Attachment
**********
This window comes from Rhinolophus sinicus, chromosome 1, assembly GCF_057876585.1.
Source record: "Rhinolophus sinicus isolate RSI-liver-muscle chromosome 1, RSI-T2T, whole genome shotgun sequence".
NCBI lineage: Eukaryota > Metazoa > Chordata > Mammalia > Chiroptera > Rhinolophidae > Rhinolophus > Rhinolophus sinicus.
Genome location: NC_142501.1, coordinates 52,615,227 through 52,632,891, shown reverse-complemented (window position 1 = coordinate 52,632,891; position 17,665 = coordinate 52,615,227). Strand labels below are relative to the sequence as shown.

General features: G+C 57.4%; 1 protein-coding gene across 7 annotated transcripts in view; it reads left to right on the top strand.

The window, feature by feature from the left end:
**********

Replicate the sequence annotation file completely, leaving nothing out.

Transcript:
This window comes from Rhinolophus sinicus, chromosome 1, assembly GCF_057876585.1.
Source record: "Rhinolophus sinicus isolate RSI-liver-muscle chromosome 1, RSI-T2T, whole genome shotgun sequence".
NCBI lineage: Eukaryota > Metazoa > Chordata > Mammalia > Chiroptera > Rhinolophidae > Rhinolophus > Rhinolophus sinicus.
Genome location: NC_142501.1, coordinates 52,615,227 through 52,632,891, shown reverse-complemented (window position 1 = coordinate 52,632,891; position 17,665 = coordinate 52,615,227). Strand labels below are relative to the sequence as shown.

General features: G+C 57.4%; 1 protein-coding gene across 7 annotated transcripts in view; it reads left to right on the top strand.

The window, feature by feature from the left end: